Rickrolling, alternatively rick-rolling, is a prank and an Internet meme involving an unexpected appearance of the music video for the 1987 Rick Astley song "Never Gonna Give You Up". The meme is a type of bait and switch using a disguised hyperlink. Those led to the music video believing that they were accessing some unrelated material are said to have been rickrolled. The trend has extended to disruptive or humorous appearances of the song in other situations, such as a live appearance of Astley himself in the 2008 Macy's Thanksgiving Day Parade in New York.
Astley recorded "Never Gonna Give You Up" on his 1987 album Whenever You Need Somebody. The song, his solo debut single, was a number-one hit on several international charts, including the Billboard Hot 100, Hot Adult Contemporary Tracks and UK Singles Chart. As a means of promoting the song, it was also made into Astley's first music video, which features him performing the song while dancing.
Rickrolling was reported to have begun as a variant of an earlier prank from the imageboard 4chan known as duckrolling. The director of the site, who went by the name "moot", started replacing occurrences of the word "egg" on the site with the word "duck". When the word "eggroll" was turned into "duckroll", other users started changing innocent looking links going somewhere (such as to a specific picture or news item) to redirect readers to a thread or site containing an edited picture of a duck with wheels. The user at that point is said to have been "duckrolled".
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The first known instance of a rickroll occurred in May 2007 on /v/, 4chan's video game board, where a link to the Rick Astley video was claimed to be a mirror of the first trailer for Grand Theft Auto IV (which was unavailable due to heavy traffic). The joke was confined to 4chan for a very brief period.
By May 2008, the practice had spread beyond 4chan and became an Internet phenomenon, eventually attracting coverage in the mainstream media. An April 2008 poll by SurveyUSA estimated that at least 18 million American adults had been rickrolled. In September 2009, Wired magazine published a guide to modern hoaxes which listed rickrolling as one of the better known beginner-level hoaxes, alongside the fake e-mail chain letter. The term has been extended to simple hidden use of the song's lyrics.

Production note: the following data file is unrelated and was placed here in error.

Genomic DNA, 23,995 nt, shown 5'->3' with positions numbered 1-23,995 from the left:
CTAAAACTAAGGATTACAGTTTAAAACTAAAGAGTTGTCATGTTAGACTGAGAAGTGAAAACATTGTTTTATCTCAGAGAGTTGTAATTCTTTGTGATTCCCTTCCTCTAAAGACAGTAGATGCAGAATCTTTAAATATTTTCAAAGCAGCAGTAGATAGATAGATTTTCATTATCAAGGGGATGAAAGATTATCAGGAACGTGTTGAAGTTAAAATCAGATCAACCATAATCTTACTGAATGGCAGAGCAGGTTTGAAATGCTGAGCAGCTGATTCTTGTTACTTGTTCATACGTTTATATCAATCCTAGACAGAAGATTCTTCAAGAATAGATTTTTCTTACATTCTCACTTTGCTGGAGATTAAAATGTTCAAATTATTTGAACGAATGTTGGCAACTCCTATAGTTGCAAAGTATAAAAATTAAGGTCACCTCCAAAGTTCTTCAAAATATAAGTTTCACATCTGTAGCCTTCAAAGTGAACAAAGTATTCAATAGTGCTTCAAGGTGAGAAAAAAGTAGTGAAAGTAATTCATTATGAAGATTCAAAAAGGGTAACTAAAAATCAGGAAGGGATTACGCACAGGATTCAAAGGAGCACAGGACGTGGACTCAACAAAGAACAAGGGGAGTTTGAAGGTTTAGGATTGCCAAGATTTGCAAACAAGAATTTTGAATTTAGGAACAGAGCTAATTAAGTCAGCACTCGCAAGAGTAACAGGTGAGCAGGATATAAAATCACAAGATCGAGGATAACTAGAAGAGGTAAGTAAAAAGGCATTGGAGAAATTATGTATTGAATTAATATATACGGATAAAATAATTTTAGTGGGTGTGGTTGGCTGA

Effects on Astley and reaction
In a March 2008 interview, Astley said that he found the rickrolling of Scientology to be "hilarious"; he also said that he will not try to capitalise on the rickroll phenomenon with a new recording or remix of his own, but that he would be happy to have other artists remix it. Overall, Astley is not troubled by the phenomenon, stating that he finds it "bizarre and funny" and that his only concern is that his "daughter doesn't get embarrassed about it." A spokesperson for Astley's record label released a comment which showed that Astley's interest with the phenomenon had faded, as they stated, "I'm sorry, but he's done talking about Rickrolling".
In November 2008, Rick Astley was nominated for "Best Act Ever" at the MTV Europe Music Awards after the online nomination form was flooded with votes. The push to make Astley the winner of the award continued after the announcement, as well as efforts to encourage MTV to personally invite Astley to the awards ceremony. On 10 October, Astley's website confirmed that an invitation to the awards had been received. On 6 November 2008, just hours before the ceremony was due to air, it was reported that MTV Europe did not want to give Astley the award at the ceremony, instead wanting to present it at a later date. Many fans who voted for Astley felt the awards ceremony failed to acknowledge him as a legitimate artist. Astley stated in an interview that he felt the award was "daft", but noted that he thought that "MTV were thoroughly rickrolled", and went on to thank everyone who voted for him.
According to The Register, as of 2010[update], Astley had only directly received $12 in performance royalties from YouTube. Although by that time the song had been played 39 million times, Astley did not compose the song and received only a performer's share of the sound recording copyright.
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